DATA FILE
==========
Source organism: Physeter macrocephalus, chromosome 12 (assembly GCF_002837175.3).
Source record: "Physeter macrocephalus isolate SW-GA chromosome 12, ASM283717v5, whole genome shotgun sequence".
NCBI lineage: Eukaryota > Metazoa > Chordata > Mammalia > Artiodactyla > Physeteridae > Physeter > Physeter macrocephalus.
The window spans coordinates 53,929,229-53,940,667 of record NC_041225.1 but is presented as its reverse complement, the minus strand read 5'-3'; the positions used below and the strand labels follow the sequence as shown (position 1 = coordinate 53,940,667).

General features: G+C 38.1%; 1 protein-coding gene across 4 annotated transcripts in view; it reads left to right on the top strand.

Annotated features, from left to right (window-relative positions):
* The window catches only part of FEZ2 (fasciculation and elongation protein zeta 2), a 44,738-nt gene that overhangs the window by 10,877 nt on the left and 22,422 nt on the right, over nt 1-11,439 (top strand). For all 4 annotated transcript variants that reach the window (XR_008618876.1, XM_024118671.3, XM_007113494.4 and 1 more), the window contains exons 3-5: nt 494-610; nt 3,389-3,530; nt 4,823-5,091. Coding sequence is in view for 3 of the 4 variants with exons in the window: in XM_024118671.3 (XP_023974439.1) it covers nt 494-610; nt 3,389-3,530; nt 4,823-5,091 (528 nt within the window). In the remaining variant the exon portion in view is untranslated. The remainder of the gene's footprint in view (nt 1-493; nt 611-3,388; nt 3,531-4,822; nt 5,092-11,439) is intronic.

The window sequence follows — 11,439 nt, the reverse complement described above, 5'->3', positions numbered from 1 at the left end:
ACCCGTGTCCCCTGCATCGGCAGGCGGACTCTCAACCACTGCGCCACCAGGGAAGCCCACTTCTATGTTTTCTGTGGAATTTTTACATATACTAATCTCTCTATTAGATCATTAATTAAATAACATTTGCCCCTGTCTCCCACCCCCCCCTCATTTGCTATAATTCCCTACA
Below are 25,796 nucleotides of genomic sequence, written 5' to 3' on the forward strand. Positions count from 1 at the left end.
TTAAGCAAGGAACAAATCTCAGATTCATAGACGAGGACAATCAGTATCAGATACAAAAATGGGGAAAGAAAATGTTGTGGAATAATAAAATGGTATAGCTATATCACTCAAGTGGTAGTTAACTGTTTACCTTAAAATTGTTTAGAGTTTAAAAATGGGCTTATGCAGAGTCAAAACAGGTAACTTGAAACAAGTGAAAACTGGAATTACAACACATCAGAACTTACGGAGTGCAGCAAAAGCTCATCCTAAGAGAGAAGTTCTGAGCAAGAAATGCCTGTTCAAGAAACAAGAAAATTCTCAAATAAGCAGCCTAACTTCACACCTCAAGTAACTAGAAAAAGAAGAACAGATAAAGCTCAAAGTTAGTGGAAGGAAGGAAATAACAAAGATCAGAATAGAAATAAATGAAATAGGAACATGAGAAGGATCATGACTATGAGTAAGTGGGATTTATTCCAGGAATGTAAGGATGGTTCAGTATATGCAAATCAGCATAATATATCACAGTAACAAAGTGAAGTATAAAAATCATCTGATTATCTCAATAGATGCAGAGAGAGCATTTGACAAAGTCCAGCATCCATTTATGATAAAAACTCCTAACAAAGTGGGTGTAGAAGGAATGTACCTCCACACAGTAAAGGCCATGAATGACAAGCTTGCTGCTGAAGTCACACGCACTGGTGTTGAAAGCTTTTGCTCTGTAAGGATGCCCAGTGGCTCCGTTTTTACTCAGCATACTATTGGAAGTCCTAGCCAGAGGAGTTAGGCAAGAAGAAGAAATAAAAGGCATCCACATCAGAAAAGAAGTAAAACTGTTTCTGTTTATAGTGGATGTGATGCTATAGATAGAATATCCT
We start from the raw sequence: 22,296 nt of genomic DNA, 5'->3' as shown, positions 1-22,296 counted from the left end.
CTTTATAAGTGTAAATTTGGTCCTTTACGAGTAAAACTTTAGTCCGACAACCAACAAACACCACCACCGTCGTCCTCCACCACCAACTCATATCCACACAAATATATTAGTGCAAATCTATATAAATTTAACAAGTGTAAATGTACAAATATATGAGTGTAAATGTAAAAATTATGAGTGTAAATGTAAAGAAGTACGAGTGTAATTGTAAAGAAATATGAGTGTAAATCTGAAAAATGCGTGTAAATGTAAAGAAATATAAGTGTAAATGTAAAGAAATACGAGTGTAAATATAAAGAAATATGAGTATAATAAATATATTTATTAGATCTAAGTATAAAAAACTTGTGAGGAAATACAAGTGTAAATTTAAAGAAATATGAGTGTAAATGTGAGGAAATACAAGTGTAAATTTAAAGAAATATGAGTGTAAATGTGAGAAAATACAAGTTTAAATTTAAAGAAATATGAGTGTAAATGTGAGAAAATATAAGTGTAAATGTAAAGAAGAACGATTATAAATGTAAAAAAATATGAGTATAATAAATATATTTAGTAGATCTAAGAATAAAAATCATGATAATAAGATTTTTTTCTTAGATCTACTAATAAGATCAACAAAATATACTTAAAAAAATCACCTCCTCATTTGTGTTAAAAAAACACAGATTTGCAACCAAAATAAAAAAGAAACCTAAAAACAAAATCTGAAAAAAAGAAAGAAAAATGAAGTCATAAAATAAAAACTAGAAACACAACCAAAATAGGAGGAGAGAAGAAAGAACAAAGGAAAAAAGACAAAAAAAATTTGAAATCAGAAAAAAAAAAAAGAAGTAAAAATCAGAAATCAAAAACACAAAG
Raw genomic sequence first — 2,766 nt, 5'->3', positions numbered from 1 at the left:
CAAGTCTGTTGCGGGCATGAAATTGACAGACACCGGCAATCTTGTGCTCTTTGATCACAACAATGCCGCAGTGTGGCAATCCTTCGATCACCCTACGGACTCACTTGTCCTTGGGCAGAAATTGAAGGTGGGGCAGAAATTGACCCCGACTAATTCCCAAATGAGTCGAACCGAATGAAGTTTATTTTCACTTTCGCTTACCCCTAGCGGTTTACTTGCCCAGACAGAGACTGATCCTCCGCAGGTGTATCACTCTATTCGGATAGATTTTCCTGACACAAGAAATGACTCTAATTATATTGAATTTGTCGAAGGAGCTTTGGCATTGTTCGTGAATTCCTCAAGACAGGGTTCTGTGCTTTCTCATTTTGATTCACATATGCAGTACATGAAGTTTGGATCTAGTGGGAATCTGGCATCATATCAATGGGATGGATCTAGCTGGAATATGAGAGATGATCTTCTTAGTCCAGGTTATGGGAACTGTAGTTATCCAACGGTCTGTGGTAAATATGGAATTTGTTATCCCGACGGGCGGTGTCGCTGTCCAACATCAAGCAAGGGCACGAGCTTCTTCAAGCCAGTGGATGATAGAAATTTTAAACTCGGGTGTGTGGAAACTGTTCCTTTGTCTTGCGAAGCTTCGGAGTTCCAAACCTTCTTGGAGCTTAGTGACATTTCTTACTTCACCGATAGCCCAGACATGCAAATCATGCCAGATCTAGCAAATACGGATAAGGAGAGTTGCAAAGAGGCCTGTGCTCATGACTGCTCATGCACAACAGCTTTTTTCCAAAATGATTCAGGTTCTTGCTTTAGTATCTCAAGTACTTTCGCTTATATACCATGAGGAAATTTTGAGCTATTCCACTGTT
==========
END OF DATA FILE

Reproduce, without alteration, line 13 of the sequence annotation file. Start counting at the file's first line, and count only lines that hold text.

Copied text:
CTTTATAAGTGTAAATTTGGTCCTTTACGAGTAAAACTTTAGTCCGACAACCAACAAACACCACCACCGTCGTCCTCCACCACCAACTCATATCCACACAAATATATTAGTGCAAATCTATATAAATTTAACAAGTGTAAATGTACAAATATATGAGTGTAAATGTAAAAATTATGAGTGTAAATGTAAAGAAGTACGAGTGTAATTGTAAAGAAATATGAGTGTAAATCTGAAAAATGCGTGTAAATGTAAAGAAATATAAGTGTAAATGTAAAGAAATACGAGTGTAAATATAAAGAAATATGAGTATAATAAATATATTTATTAGATCTAAGTATAAAAAACTTGTGAGGAAATACAAGTGTAAATTTAAAGAAATATGAGTGTAAATGTGAGGAAATACAAGTGTAAATTTAAAGAAATATGAGTGTAAATGTGAGAAAATACAAGTTTAAATTTAAAGAAATATGAGTGTAAATGTGAGAAAATATAAGTGTAAATGTAAAGAAGAACGATTATAAATGTAAAAAAATATGAGTATAATAAATATATTTAGTAGATCTAAGAATAAAAATCATGATAATAAGATTTTTTTCTTAGATCTACTAATAAGATCAACAAAATATACTTAAAAAAATCACCTCCTCATTTGTGTTAAAAAAACACAGATTTGCAACCAAAATAAAAAAGAAACCTAAAAACAAAATCTGAAAAAAAGAAAGAAAAATGAAGTCATAAAATAAAAACTAGAAACACAACCAAAATAGGAGGAGAGAAGAAAGAACAAAGGAAAAAAGACAAAAAAAATTTGAAATCAGAAAAAAAAAAAAGAAGTAAAAATCAGAAATCAAAAACACAAAG